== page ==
Today, I will be grateful for the examples of Jared and his brother. I will be grateful for friends with great spiritual strength, whom I can ask for help, and whom I can lean on when I’m passing through difficult experiences. I will remember that some blessings come only after I ask for them, and that I should “come boldly to the throne of grace.” I will also remember that each of us needs to learn to communicate directly with God, and that our salvation ultimately depends on our individual relationship with Him.

5 thoughts on “Why Did Jared Ask His Brother to Pray Instead of Praying Himself?

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  1. Subtle nuances of languages other than english or better yet, in addition to english give us greater insight into the Book of Mormon, when coupled with modern prophecy. One example of this is the translation of the book into Thai, because Thai differentiates between older and younger brother, and when the book was first translated the younger brother of jared was used, only later, when the prophet was made aware of this, the printing was changed to elder brother of Jared. This makes sence, because one, the elder brother would have the right to heredity title, and second it makes sence why the title is used instead of his name, because his name would nessisarily be very long, as is the kings name in Thailand, longest because it containes his dominion in his title, also frequently repetition is not polite. This makes the placement of where the city of mahonri moriankhemer where first no people before had been by the sea alight with the name of the king. Its also interesting that in thai this place means the home of the Khemer people, or cambodia, maybe too much speculation.. but this is a blog so something to think on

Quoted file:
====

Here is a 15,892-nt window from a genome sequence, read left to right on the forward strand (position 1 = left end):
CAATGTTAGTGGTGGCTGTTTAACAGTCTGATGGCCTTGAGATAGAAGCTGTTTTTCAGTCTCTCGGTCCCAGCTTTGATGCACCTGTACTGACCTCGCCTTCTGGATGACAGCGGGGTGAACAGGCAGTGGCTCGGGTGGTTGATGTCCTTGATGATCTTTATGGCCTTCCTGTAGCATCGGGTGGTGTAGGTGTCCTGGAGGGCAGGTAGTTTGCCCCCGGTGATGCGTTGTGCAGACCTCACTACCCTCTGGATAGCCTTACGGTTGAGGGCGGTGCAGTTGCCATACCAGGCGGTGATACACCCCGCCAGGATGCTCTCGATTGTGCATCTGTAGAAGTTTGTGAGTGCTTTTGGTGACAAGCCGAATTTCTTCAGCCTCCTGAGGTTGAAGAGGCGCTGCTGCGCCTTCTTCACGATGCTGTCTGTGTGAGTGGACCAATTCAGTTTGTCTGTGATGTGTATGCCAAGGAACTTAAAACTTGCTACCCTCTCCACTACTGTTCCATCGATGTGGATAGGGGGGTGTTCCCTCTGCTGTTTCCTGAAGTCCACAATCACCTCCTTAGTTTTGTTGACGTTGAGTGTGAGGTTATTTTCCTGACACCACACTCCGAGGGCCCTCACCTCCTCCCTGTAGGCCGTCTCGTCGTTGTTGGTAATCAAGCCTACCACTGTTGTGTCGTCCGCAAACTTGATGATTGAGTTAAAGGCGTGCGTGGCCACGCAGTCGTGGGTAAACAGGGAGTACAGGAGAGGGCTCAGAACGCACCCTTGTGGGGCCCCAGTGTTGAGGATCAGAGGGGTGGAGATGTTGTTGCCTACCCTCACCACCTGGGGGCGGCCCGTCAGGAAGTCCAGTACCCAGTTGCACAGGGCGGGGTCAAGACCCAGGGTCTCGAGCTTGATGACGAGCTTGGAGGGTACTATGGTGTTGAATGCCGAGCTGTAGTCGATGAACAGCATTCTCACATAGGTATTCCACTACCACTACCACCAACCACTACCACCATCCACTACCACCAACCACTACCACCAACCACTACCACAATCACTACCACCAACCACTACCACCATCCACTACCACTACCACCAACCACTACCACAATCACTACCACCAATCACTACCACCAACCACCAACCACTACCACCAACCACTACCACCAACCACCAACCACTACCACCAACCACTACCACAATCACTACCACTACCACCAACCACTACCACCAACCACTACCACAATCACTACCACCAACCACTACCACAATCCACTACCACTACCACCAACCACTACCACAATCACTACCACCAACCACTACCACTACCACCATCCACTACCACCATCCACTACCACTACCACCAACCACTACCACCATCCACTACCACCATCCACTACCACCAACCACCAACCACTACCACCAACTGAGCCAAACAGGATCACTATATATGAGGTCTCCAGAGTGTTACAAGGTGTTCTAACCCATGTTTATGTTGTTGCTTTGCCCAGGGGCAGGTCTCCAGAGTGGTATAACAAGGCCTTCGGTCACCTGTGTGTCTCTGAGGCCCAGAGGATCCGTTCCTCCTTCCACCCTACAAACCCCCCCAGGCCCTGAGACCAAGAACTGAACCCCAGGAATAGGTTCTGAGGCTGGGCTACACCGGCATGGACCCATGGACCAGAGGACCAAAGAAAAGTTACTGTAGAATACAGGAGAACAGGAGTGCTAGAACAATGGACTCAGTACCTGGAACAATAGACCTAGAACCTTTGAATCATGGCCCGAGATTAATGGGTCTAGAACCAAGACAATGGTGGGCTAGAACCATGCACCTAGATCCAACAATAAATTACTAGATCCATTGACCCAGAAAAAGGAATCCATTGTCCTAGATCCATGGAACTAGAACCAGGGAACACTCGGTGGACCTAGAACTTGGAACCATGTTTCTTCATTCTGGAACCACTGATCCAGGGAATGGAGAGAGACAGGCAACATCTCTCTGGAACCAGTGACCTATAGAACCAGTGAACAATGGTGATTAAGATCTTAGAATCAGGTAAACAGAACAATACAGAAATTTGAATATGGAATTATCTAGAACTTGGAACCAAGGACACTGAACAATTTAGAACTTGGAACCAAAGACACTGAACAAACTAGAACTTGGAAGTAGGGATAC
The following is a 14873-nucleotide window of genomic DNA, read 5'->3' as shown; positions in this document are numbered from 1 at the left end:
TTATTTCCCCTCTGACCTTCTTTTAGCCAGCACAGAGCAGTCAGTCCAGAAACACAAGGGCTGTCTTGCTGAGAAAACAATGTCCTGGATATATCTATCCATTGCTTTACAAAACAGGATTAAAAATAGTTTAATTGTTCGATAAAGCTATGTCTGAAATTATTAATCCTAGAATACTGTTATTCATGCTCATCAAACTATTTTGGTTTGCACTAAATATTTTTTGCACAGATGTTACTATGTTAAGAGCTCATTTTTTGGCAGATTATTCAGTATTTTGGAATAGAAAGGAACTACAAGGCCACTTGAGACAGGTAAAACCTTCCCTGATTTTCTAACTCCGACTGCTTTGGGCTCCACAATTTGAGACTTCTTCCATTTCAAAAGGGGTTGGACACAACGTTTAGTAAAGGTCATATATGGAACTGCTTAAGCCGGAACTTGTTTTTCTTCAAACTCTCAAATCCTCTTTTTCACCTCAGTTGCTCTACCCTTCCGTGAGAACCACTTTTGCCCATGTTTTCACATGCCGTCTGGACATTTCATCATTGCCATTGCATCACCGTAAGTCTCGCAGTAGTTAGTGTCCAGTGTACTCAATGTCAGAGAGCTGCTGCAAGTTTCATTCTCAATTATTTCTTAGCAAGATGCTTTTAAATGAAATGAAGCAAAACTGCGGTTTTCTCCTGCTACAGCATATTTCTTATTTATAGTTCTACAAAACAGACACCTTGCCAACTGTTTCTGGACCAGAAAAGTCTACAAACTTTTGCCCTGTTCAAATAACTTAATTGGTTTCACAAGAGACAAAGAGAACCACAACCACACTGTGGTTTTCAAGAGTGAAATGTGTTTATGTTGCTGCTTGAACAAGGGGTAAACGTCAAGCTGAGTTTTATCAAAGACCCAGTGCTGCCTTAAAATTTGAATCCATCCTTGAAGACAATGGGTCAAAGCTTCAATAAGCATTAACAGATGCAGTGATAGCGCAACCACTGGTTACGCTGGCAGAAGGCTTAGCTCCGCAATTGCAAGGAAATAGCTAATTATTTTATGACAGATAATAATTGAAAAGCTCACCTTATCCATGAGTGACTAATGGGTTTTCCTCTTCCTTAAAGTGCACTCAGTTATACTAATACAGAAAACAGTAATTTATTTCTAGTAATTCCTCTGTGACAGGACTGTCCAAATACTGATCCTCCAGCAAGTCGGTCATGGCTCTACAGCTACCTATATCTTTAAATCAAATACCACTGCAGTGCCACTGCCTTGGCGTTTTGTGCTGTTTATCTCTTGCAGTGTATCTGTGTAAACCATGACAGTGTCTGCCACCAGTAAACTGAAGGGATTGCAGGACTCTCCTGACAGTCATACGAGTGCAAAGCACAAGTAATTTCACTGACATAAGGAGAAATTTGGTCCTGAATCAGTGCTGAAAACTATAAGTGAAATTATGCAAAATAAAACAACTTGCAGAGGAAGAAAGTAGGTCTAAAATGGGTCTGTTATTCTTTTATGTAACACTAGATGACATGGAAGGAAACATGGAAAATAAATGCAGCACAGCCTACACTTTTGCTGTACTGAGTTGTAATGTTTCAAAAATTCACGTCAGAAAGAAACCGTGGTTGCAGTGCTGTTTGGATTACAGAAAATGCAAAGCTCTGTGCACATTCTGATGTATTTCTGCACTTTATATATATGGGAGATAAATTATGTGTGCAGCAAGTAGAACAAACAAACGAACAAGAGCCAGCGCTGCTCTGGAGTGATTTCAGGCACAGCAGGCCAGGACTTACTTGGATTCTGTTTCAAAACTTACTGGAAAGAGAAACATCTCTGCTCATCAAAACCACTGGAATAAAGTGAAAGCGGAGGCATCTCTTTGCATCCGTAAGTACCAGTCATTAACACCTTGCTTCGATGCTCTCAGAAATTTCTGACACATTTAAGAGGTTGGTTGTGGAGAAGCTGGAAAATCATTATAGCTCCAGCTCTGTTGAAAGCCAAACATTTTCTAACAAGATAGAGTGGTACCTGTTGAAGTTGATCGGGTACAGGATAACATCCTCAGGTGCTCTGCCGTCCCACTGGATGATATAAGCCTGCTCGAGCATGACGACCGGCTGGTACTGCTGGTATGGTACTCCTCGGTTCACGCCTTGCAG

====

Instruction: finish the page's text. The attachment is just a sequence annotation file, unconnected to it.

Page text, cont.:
1. Thanks for that fascinating comment. I agree that it can be interesting to study the Book of Mormon in multiple languages. The nuances of words and phrases can give you a whole new perspective on some passages. I don’t think I had ever thought about who was older: Jared or his brother. Your rationale makes a lot of sense, and I think it’s very interesting that the Thai language requires that clarification. Not sure about Moriancomr meaning Cambodia, but it is a fascinating thought! Thank you for sharing your thoughts.